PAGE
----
Building a serial cable for Netgear WGT634U

If you are reading this, you are probably the kind of person that cannot resist the urge to mess around with your AP, router and the like.

So you inevitably end up with a lot of elegant bricks that are sitting in every corner of your room and from time to time you try to revive them in every possible manner.

I recently bricked my Netgear WGT634U (see this other post) and in order to revive it, I had to build a serial cable to connect to it.

After some googling, I found an interesting post ( which put me on the right way to build a usb-to-serial cable using stuff that I already had sitting in a closet of my room.

More googling and I got to the CFE prompt of the unit, which later allowed me to revive it and have another wonderful OpenWRT device in my network.

Here is how I did it:

  • take an old CA-42 Nokia cable (also DKU-5 cables are reported to work). I received mine with an old Nokia mobile. These old cables contain an usb-to-serial converter built-in, right inside the USB connector. No need to buy an expensive USB-to-serial converter any longer! These Nokia cables are really cheap and can be found anywhere.
  • cut the cable in half.
  • take the half of the cable with the Nokia proprietary connector (it’s called POP port) and check with a multimeter the mapping between the pins on the POP port and the five wires on the other side of the cable. In particular we are interested in the wires connected to pins numbered 8, 7, 6 and 4.
  • The nice guys at nas-central tell us that the mapping is as following: CA-42 pin numbering
    • Pin 8: Ground
    • Pin 7: TX
    • Pin 6: RX
    • Pin 4: +3.3 Volt
  • Write down the association between color and type of signal. Here is an example (HINT: every cable has a different color mapping so don’t trust any mapping you may find on Internet, you have to find the correct mapping by yourself)
    • Ground: black
    • TX: blue
    • RX: white
    • +3.3 Volt: green
  • Throw away the half of the cable with the POP port, take the part with the USB connector
  • Find an old floppy connector – it has 4 pins and it fits into the serial connector on the Netgear WGT634U
  • Connect the wires in the following order: +3,3 Volt, TX, RX, Ground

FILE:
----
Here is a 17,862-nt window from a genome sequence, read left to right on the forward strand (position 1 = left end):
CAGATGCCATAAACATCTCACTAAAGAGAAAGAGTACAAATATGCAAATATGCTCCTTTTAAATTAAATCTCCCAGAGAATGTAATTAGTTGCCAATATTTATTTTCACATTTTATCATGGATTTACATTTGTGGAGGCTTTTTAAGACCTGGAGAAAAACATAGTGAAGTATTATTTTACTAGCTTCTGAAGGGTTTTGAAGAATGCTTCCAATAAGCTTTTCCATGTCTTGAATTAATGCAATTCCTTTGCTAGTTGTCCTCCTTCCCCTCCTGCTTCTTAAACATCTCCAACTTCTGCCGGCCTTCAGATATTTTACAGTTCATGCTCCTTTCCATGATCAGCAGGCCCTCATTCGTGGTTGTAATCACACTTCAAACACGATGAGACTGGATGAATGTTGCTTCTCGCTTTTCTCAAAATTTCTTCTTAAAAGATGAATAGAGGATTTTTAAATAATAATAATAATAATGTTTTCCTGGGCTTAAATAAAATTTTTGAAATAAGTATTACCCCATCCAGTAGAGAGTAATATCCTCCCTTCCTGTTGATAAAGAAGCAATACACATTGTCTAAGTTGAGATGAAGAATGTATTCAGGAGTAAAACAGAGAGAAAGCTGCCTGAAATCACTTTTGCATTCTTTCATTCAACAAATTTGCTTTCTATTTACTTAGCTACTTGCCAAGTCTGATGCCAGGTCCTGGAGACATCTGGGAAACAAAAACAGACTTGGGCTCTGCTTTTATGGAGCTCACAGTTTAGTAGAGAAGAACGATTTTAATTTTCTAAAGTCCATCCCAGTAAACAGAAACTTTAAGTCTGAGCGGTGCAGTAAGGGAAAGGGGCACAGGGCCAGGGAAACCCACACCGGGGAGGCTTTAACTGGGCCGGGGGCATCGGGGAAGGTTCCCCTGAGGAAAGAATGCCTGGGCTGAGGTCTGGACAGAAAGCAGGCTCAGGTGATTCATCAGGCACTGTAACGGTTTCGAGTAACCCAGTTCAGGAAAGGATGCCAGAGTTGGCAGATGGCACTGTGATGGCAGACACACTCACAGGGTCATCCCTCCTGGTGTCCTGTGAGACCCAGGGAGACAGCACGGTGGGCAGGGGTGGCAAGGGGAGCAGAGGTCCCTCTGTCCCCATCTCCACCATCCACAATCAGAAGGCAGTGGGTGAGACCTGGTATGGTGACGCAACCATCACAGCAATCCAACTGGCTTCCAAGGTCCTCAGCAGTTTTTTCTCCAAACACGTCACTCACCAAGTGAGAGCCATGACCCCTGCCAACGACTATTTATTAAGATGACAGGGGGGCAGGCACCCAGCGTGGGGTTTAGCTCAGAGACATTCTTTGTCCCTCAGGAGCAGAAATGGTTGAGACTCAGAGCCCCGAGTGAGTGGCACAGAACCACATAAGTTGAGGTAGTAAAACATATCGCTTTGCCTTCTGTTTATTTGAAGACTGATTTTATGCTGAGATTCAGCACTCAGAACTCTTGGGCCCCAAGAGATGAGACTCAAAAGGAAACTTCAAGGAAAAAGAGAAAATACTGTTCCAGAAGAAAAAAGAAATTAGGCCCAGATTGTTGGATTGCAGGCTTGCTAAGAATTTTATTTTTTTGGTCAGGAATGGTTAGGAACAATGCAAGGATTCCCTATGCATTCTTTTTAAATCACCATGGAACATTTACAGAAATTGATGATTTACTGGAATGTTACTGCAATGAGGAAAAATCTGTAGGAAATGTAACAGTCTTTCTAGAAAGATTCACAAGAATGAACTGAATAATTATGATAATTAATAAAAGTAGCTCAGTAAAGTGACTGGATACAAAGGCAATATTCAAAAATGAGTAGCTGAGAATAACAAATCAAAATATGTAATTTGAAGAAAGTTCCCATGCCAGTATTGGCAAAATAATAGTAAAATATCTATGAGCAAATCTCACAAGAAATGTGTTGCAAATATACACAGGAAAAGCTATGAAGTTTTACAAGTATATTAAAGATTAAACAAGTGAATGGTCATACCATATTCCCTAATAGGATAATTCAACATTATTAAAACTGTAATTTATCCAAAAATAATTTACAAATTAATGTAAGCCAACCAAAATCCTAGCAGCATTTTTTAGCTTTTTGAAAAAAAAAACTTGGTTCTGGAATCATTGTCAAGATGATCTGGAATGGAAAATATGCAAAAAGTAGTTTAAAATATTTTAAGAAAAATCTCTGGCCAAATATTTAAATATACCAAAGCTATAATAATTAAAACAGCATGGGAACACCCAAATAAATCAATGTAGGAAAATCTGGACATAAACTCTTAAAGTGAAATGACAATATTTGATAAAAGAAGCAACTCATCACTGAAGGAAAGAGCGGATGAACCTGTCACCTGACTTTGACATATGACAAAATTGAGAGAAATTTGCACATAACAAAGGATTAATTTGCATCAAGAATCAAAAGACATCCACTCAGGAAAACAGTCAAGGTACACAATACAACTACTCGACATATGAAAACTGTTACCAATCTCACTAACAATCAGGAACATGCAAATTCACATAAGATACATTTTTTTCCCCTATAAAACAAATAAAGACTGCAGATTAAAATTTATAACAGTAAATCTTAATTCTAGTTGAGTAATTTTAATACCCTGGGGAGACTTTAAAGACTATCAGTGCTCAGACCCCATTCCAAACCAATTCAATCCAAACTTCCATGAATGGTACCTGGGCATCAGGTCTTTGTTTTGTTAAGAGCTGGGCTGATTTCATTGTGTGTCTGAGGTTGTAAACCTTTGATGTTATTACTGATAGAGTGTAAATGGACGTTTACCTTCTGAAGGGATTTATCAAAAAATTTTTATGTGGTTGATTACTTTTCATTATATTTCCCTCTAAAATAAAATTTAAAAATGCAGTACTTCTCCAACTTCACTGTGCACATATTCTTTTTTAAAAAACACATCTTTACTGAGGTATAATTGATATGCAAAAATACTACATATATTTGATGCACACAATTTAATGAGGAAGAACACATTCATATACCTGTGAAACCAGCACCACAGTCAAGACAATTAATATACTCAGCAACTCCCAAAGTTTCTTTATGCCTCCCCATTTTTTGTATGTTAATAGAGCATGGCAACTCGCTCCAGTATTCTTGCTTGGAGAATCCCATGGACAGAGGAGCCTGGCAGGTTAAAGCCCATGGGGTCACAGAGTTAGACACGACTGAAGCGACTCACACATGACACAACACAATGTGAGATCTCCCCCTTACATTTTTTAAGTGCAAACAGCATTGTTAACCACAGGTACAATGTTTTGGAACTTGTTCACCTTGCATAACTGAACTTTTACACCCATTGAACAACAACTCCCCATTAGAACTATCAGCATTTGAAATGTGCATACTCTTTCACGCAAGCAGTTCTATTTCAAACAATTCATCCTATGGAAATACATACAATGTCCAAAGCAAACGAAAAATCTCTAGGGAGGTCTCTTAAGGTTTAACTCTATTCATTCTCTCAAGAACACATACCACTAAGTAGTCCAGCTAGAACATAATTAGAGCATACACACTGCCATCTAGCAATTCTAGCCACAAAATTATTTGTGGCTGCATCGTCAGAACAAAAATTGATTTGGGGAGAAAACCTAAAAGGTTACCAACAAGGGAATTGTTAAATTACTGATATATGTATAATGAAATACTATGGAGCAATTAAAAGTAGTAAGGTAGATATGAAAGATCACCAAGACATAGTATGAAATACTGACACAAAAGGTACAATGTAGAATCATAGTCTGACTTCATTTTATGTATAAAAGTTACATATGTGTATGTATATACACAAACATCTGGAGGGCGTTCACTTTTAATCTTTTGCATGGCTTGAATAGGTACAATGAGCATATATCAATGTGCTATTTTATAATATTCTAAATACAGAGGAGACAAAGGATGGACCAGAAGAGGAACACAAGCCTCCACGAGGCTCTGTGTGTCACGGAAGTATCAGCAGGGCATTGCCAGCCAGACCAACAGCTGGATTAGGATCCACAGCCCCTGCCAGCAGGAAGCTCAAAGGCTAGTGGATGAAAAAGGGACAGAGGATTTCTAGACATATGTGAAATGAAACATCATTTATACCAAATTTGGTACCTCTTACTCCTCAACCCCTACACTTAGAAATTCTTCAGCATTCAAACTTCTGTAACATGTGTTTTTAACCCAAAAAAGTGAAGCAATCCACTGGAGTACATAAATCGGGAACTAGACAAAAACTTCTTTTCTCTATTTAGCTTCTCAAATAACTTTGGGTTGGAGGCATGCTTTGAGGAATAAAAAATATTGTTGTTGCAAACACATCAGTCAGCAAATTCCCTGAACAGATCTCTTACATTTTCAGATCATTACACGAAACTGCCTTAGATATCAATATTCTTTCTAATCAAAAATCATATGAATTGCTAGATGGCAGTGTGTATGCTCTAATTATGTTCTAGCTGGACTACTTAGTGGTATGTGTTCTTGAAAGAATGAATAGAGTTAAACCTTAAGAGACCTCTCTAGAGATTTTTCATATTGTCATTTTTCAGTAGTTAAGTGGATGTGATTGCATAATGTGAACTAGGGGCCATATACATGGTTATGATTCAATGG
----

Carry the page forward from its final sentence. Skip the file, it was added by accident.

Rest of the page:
• As you can see from the picture, the serial connector is perpendicular to the lan ports. Locate the pins of the connector and the respective signals: wgt634u PCB
    • +3,3 Volt (on the side near the lan ports)
    • TX
    • RX
    • Ground (on the side near the leds)
  • Connect the cable to the Netgear WGT634U, make sure to match the signals

That’s all! Fire up minicom -s and setup the port: /dev/ttyUSB0 , 115200 8n1, hardware flow control off, software flow control off.

Power on the Netgear WGT634U. Thumbs up :-)


Recent Nokia cables don’t have a usb-to-serial converter built-in and won’t work. You can recognize them because the USB connector is much smaller. You have to make sure that the USB connector is bulky.



8 thoughts on “Building a serial cable for Netgear WGT634U

  1. Secondo me sì! Se la descrizione del venditore ebay è accurata, quello è il cavo giusto.
    Mi raccomando per mappare i pin usa la procedura che ho descritto nel post, non ti fidare degli schemi basati sui colori che trovi in giro.
    In bocca al lupo :)

  2. mi è arrivato il cavetto, il router ancora no :(

    ho già provveduto alla mappatura dei segnali, spero in modo corretto, ma non so come verificare ulteriolmente la cosa.

    ground e 3.3V dovrebbero essere corretti, ho verificato direttamente con il tester.

    a riposo, rx e tx sono anchessi fissi a 3.3V, sapresti consigliarmi un metodo per verificare la corretta mappatura di questi, magari utilizzando minicom e simili?


  3. se hai un vecchio modem seriale puoi provare a collegarti a quello e vedere se prende i comandi AT. O in alternativa puoi provare con qualunque device seriale tu abbia.
    Boh, è l’unica cosa che mi viene in mente…

Leave a Reply